A few months ago we reported on two controversies regarding articles in the medical literature on the risks of e-cigarettes (vaping). One of the controversial papers was “Electronic cigarette use and myocardial infarction among adults in the US Population Assessment of Tobacco and Health [PATH],” by Dharma N. Bhatta and Stanton A. Glantz, published in […]

How many patients do doctors kill by accident?

Paul Kedrosky writes: There is a longstanding debate in the medical community about how many patients they kill by accident. There are many estimates, all fairly harrowing, but little overall agreement. It’s coming to a boil again, and I’m wondering if you’ve ever looked at the underlying claims and statistical data here. The most recent […]

“Sometimes research just has to start somewhere, and subject itself to criticism and potential improvement.”

Pointing to this careful news article by Monica Beyer, “Controversial study links pollution with bipolar, depression,” Mark Tuttle writes: Sometimes potentially important things are hard, or even very hard. Sometimes research just has to start somewhere, and subject itself to criticism and potential improvement. I think this kind of thing supports our desire for high […]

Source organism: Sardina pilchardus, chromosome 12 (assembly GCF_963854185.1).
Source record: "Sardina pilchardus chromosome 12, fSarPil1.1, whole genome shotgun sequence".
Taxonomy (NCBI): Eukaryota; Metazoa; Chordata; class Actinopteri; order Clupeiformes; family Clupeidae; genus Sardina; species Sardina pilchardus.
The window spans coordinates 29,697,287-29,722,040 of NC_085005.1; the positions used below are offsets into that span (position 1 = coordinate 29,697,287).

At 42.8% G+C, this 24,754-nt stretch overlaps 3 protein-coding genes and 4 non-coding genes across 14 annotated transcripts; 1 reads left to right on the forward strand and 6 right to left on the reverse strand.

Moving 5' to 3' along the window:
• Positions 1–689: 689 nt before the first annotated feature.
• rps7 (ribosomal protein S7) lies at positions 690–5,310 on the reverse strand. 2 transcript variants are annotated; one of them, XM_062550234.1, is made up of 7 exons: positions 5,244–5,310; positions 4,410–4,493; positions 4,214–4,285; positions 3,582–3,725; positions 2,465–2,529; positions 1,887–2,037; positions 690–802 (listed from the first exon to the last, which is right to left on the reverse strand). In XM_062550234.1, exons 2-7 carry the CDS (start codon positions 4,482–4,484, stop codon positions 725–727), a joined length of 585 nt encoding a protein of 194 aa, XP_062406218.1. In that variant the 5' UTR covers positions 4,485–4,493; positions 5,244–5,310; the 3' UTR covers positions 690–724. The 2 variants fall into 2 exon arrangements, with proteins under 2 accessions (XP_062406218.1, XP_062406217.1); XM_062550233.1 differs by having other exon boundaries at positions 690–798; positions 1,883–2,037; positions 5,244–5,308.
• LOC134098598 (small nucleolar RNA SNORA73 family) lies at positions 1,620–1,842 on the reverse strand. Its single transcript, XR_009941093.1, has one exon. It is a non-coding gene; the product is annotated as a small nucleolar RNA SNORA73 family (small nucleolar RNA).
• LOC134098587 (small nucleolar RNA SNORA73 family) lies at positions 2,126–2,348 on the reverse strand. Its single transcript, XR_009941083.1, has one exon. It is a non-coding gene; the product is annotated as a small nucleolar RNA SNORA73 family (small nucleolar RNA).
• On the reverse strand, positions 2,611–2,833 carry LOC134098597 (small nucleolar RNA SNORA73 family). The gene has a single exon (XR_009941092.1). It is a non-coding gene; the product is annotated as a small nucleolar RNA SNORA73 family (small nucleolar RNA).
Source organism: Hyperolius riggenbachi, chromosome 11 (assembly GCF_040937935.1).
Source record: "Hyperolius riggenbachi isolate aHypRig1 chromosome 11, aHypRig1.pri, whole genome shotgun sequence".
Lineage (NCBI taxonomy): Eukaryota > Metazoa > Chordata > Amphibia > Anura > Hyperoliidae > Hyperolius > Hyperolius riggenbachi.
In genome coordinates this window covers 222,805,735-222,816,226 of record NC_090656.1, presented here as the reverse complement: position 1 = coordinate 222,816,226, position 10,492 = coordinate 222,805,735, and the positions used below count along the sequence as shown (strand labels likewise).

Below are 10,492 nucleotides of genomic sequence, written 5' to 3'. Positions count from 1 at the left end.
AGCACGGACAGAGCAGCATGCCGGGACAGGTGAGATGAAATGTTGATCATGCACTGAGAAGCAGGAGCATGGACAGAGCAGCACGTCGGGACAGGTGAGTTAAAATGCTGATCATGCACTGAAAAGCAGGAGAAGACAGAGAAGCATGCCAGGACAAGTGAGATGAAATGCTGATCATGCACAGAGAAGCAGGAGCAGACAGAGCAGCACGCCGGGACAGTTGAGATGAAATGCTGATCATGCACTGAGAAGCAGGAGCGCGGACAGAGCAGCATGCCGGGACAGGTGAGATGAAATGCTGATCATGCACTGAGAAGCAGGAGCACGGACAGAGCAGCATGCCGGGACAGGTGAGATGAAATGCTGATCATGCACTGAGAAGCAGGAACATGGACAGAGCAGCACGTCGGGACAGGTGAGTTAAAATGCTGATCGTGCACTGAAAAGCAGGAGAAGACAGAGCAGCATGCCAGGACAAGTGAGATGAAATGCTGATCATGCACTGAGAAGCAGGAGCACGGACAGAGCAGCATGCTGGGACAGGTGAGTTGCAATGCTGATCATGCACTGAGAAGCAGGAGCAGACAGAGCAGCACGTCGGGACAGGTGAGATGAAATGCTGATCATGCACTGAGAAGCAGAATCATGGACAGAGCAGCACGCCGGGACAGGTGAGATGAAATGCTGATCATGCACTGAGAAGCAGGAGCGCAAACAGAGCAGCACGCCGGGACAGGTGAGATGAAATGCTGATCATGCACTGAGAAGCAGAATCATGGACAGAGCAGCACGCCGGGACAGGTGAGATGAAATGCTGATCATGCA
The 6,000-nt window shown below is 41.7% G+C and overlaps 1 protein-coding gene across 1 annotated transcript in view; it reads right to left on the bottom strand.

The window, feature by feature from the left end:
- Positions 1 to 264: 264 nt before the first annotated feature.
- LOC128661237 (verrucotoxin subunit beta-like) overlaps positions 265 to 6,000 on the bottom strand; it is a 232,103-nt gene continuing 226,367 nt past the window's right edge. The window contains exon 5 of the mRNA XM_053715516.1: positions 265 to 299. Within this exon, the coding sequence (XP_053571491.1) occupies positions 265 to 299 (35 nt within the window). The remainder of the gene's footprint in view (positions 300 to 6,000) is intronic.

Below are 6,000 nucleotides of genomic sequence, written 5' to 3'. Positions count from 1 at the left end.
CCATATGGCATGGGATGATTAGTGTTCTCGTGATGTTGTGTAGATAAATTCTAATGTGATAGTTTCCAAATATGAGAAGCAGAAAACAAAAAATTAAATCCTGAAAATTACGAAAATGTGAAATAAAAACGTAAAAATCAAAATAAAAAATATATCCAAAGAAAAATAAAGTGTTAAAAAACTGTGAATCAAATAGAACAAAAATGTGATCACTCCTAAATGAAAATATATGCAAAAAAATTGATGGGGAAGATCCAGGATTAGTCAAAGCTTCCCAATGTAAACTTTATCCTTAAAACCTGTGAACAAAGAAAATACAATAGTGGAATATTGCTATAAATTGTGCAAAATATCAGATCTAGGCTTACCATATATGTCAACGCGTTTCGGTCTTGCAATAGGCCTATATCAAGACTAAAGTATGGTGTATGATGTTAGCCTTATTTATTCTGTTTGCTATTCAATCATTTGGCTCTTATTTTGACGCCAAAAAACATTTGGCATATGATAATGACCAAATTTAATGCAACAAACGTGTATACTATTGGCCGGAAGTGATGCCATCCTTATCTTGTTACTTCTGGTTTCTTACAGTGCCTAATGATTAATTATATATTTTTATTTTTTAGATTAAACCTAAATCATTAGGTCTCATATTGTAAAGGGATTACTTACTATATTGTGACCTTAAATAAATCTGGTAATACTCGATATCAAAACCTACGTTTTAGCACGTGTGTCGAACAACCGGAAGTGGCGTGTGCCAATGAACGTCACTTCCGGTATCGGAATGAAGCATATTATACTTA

Evidence-based medicine eats itself

There are three commonly stated principles of evidence-based research: 1. Reliance when possible on statistically significant results from randomized trials; 2. Balancing of costs, benefits, and uncertainties in decision making; 3. Treatments targeted to individuals or subsets of the population. Unfortunately and paradoxically, the use of statistics for hypothesis testing can get in the way […]